Olatujoye: Importation cost of palm oil will continue to rise
The National President, National Palm Produce Association of Nigeria (NPPAN) Henry Olatujoye, in this interview with GBENGA AKINFENWA, listed challenges facing the palm oil industry and why the country may not achieve self-sufficiency in palm oil anytime soon.
• Banning Would Promote Smuggling
• We Cannot Achieve Self-sufficiency Soon
In 1960, Nigeria controlled 43 per cent of the global palm oil market and raked in 82 per cent of her national revenue from there. Today, the country produces a miserable 1.57 per cent of the global output. How did we get here?
We found ourselves at this level due to negligence on the part of our leaders, who think petroleum discovery is sustainable and can provide us with quick cash call. This development triggered urban migration that eroded the required manpower needed for the development of oil palm, despite our growing population. We had the opportunity to be among top palm oil producing nations, but we missed it when we all abandoned agriculture, (which is the bedrock of any serious nation) to do things that are not productive.
What are the major factors responsible for the country’s inability to achieve self-sufficiency in palm oil production?
One of the major factors is our over dependence on petroleum as a substitute to oil palm. This implies that we deliberately found a substitute for agriculture in crude oil, which has proven to be our greatest mistake. Malaysia and Indonesia decided to invest so much in oil palm development to promote and add value to their industrial capacity. That they did by adding value to agricultural produce.
Another thing is our inability to use the income from petroleum to further agricultural development. This failure to channel revenue generated from oil production to develop agriculture is our worst and greatest undoing as a nation, while our leaders were carting away revenue from oil exploration to foreign lands to buy properties.
Land fragmentation along family lines is another issue that is stalling our attainment of self-sufficiency in oil palm production. Establishing oil palm plantations requires large expanse of land, and in Nigeria today, every available land has been shared along family lines and are in fragmentation, not readily available. When available, they come at a premium, in other words, too expensive for agricultural purposes.
Another factor is the lack of effective indigenous processing equipment. Processing equipment for effective processing of palm oil are not easy to come by in Nigeria. Added to this, our processing method is still crude and ineffective. The cost of importing a high quality processing machine is huge.
The huge investment needed to set up commercial plantations remains another factor that is working against the realization of our potentials. When placed side-by-side with the interest rate on loans that are not favourable or convenient for agriculture practices, it still paints a picture that attaining self-sufficiency in oil palm production is still miles away from realisation.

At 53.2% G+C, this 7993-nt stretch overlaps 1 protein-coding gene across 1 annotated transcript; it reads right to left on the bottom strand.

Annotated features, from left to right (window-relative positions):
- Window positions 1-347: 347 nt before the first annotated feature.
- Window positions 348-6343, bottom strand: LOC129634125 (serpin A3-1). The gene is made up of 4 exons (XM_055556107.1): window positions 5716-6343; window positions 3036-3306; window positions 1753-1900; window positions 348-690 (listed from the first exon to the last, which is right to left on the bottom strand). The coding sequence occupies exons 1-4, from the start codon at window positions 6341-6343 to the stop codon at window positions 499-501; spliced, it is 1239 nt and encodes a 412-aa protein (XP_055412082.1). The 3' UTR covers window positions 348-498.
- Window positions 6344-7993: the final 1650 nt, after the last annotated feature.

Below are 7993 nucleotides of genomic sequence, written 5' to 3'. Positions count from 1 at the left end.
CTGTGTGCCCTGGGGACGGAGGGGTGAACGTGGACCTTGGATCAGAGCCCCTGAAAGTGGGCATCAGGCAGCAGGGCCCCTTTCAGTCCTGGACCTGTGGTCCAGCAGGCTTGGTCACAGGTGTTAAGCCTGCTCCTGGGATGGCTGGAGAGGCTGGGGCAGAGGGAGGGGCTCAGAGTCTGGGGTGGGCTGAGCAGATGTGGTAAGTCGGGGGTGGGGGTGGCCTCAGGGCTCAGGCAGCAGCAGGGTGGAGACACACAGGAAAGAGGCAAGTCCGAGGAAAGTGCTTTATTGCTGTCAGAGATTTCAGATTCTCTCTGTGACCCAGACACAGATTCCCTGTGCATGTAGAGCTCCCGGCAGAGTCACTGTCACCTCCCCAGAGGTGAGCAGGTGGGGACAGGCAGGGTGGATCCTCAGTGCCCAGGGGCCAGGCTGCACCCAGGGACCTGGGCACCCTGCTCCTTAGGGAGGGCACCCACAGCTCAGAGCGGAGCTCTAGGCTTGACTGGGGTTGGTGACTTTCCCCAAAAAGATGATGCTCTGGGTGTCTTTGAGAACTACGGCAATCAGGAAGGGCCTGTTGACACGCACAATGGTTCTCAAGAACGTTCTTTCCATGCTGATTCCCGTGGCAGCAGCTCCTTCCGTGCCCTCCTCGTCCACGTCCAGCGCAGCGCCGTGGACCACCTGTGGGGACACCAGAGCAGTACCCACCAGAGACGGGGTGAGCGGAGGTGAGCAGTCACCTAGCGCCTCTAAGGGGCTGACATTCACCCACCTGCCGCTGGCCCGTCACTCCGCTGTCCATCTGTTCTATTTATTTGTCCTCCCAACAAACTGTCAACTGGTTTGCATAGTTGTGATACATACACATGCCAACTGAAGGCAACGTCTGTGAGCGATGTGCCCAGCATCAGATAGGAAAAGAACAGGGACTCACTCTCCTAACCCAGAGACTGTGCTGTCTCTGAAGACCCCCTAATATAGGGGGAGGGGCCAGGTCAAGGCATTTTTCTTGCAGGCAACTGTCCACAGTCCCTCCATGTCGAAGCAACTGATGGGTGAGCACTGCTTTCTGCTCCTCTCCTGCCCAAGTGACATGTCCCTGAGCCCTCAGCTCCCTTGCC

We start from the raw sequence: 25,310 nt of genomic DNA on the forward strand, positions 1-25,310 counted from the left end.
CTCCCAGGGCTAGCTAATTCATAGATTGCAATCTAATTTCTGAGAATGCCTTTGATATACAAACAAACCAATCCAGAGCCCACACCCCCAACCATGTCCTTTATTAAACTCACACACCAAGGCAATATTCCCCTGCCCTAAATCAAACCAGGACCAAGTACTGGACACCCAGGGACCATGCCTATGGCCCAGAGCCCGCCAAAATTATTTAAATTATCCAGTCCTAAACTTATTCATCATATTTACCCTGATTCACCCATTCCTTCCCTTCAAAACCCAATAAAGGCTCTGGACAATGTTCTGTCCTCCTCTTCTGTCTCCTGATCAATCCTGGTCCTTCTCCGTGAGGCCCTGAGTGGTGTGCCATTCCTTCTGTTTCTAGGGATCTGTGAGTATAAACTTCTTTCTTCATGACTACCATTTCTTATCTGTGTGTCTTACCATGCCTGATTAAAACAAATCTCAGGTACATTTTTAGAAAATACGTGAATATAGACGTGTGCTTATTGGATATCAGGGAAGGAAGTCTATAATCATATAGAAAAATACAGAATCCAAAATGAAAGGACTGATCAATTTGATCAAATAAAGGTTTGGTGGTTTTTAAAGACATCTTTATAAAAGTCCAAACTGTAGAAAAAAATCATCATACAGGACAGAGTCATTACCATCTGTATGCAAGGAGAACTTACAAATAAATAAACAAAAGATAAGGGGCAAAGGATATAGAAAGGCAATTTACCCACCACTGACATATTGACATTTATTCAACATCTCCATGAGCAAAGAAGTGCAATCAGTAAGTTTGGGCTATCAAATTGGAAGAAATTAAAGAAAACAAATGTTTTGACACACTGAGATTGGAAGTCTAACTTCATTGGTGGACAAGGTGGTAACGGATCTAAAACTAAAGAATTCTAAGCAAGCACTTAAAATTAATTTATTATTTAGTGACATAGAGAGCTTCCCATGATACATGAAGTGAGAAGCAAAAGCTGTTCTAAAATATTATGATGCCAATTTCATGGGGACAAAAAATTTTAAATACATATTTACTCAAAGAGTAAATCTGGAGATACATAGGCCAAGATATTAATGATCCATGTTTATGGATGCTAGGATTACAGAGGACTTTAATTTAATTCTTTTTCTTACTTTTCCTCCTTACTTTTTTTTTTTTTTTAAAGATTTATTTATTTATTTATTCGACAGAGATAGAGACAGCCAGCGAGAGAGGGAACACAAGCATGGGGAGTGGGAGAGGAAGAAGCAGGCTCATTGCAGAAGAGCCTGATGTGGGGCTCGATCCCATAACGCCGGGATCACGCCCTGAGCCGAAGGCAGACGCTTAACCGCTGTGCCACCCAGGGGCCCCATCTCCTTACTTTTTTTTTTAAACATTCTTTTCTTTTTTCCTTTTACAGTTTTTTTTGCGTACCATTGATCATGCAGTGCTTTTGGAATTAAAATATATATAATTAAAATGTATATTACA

What is the country’s current demand level in terms of tonnage, and what is the current production level?
The demand level has grown to about 2.1 million metric tonnes in recent times, and similarly, production has moved from 950, 000mt to about 1.3 million mt, as a result of drop in the value of crude oil, and the drive by the new government. Most of the moribund plantations are gradually coming back to life, just as new ones are being established.
In 2017, Nigeria imported 450,000 tonnes, which costs the country N1163b in scarce foreign exchange, what is the effect of this on the economy?
It has no effect on the economy because we are already a net importer of the product. Until we are ready to develop our plantations to fill the gap in our consumption level, the cost of importation would continue to rise.
The National Assembly is calling for the ban on importation of palm oil, palm kernel and allied products, do you think this would address issues affecting the production decline?
Banning will promote smuggling. It is an open business and as such it should not be banned. The current policy of 35 per cent duty should be sustained and proper monitoring should be introduced at our borders, the Trade Liberalisation Scheme (ETLS) has failed Nigerians, it should be discontinued including Common External Tariff (CET).
What immediate steps should be taken by farmers, processors, government and other stakeholders to bolster the production of palm oil?
The present effort of government should be sustained. Provision of farm settlements for youths in agriculture should be encouraged; adequate finance with low interest rate should be introduced, and agriculture inputs should be subsidised.
Do you foresee Nigeria achieving self-sufficiency in palm oil production anytime soon?
I do not see that happening soon because we need to develop close to two million hectares of land to achieve this, and with the present situation of things, we are far from the target.
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